In these difficult
economic times landlords have been doing everything possible to avoid business
rates on their empty units. One way that
(until now) seemed to be a win-win situation was allowing a charity to lease
The landlord could
pass the rates liability to the charity, which in turn was able to benefit from
substantial business rate reductions (normally 20% or less of the typical rate). The landlord and the charity would share that
saving through, for example, the charity paying only a peppercorn rent and
sometimes receiving a donation from the landlord to its cause. However, with budgets being squeezed, Councils
seem increasingly likely to challenge a charity’s right to business rate
In the recent case
of Kenya Aid Programme (“KAP”) v Sheffield City Council 2013, the
High Court considered whether the charity qualified for relief by using its premises
“wholly or mainly for charitable purposes”.
The premises in
question constituted two units, used by the charity to store furniture
to send to Africa; the first unit was 30-35% utilised and the second was 25-30%.
The District Judge decided that the Council was correct to
refuse relief, and KAP appealed, arguing that the Judge had misapplied the test
of whether the premises were wholly or mainly used for charitable
purposes. KAP argued that it only needed
to be in physical occupation of the premises for charitable purposes to satisfy
this criteria, and that the ‘wholly or mainly phrase’ should refer to the purpose of the use rather than the extent of the actual use made of the
The High Court held that KAP’s interpretation of what is
required to qualify for relief was flawed – the extent of the use was indeed
relevant – but held the Judge had also taken the wrong approach. It found that the Judge should not have taken
into account the efficiency of the
use of the premises and the necessity of the charity occupying two units. Also, it was not relevant whether the Council
believed the mutual benefit of the arrangement to be rate avoidance. However, the Judge should have considered in
more detail whether one of the uses of the premises was to produce revenue for
KAP, and whether this could prevent the storage of furniture (the charitable
use) from being the whole or main use.
The matter was therefore remitted to the District Judge for
re-consideration in light of the High Court’s comments - so watch this space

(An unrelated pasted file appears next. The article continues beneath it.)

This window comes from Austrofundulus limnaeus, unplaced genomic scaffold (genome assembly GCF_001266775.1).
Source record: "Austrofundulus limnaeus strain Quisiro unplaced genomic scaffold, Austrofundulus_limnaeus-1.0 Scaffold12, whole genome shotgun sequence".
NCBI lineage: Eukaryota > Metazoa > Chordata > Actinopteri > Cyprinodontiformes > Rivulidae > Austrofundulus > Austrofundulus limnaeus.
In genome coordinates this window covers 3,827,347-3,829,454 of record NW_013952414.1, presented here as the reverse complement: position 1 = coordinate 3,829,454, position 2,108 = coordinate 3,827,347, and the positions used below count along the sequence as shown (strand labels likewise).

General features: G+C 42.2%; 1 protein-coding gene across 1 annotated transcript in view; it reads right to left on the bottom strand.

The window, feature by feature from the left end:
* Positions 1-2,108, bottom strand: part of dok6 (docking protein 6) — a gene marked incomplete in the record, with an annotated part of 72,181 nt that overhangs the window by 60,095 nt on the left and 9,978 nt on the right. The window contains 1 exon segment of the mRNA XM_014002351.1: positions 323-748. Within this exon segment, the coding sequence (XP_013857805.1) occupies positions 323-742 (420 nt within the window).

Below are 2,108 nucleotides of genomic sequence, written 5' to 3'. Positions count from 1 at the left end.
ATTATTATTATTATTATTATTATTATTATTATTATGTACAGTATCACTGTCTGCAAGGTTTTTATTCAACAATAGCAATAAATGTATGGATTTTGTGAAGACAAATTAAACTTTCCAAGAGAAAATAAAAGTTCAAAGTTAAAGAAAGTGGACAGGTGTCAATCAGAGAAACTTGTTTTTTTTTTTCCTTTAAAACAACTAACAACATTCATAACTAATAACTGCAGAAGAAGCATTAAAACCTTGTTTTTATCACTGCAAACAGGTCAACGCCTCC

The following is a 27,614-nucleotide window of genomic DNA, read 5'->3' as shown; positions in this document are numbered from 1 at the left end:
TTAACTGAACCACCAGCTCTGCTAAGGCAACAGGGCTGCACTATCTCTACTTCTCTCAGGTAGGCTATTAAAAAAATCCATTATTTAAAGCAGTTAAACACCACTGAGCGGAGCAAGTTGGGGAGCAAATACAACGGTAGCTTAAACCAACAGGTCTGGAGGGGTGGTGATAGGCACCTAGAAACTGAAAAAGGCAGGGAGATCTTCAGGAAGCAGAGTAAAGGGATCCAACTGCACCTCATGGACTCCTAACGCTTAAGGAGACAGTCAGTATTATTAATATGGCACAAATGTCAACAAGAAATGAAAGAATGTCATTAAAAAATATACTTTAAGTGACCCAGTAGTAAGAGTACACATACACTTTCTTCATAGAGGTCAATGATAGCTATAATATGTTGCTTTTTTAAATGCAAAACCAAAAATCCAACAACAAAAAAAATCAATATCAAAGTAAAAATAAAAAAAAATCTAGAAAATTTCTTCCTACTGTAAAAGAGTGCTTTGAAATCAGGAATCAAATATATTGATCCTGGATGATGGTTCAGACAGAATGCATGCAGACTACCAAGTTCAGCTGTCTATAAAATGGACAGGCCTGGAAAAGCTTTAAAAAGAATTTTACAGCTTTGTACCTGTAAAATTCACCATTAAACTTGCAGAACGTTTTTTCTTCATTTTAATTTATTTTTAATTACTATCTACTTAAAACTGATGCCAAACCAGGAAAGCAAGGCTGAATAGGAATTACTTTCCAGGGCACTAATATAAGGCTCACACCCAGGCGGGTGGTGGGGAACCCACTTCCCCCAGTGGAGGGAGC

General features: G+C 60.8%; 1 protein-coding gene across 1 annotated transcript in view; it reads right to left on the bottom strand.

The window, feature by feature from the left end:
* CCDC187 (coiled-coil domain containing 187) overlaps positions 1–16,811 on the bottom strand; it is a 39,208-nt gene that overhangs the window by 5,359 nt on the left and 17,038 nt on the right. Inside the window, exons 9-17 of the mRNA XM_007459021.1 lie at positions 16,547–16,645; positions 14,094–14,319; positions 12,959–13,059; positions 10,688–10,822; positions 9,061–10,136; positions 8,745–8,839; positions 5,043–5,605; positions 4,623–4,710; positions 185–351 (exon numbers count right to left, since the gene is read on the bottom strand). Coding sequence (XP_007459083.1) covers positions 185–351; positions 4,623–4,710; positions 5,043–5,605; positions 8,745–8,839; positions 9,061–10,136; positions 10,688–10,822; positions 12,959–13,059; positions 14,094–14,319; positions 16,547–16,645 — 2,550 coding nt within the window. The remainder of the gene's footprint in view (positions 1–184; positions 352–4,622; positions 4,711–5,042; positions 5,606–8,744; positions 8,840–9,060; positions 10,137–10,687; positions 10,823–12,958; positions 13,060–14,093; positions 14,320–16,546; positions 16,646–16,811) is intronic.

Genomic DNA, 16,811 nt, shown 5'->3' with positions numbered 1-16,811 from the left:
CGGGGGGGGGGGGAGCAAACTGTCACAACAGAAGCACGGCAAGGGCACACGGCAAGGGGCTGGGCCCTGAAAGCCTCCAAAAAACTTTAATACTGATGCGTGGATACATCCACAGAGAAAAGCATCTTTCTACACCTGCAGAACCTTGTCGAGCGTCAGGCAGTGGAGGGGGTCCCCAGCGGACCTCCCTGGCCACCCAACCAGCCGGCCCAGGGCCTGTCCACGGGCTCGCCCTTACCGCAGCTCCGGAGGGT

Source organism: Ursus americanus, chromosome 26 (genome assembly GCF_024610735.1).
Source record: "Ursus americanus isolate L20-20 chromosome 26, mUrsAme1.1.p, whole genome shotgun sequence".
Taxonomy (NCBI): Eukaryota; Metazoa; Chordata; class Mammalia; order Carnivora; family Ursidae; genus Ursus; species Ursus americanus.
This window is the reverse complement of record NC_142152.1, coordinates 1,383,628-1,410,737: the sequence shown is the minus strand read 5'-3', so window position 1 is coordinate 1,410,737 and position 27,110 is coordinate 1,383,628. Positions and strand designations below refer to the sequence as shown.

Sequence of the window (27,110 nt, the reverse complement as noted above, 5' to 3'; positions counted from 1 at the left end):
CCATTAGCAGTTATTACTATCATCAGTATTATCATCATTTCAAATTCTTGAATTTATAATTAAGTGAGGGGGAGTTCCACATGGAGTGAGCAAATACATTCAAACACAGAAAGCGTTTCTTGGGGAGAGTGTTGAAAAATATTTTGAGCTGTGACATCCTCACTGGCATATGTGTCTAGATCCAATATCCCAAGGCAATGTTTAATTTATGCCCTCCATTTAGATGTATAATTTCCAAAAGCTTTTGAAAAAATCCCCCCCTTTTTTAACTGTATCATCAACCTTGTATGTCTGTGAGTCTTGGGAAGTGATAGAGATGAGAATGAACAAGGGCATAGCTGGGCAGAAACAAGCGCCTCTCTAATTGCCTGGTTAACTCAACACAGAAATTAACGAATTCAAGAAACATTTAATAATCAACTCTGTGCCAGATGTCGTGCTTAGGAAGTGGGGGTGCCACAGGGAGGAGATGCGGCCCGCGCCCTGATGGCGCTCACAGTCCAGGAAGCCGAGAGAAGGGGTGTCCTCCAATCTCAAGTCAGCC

for further updates … !
Another recent and important case incorporating three appeals on this
issue was heard on 14 May 2013. In Public
Safety Charitable Trust (“PSCT”) v Milton Keynes Council and Cambridgeshire
Council and Cheshire Council v PSCT the key issue was again if relief
could be applied so long as the purpose of the occupation of a premises
was wholly or mainly charitable
or whether the extent of the use of a premises was relevant.
In all of the above appeals PSCT’s charitable activity was the provision
of free internet access and broadcasting messages on crime prevention and
public safety. PSCT would place a transmitter or transmitters (similar in size
to a domestic broadband box) into the premises they were occupying. The
transmitters took up minimal room, did not require any human operation, and
only needed occasional maintenance.
The Councils in these cases all argued that this minimal use of the
premises could not amount to them being used wholly or mainly for a charitable purpose, the extent of the use
must be considered and therefore relief should not apply.
PSCT argued that despite the premises being substantially vacant, the
sole way in which they were being used was for a charitable purpose and that relief
should therefore apply.
The court agreed with the decision in the Kenya Aid case that the extent
of use was relevant and the judgment concluded that:
“the substantial mandatory
exemption from rates for a charity in occupation of a building should depend
upon the charity actually making extensive use of the premises for charitable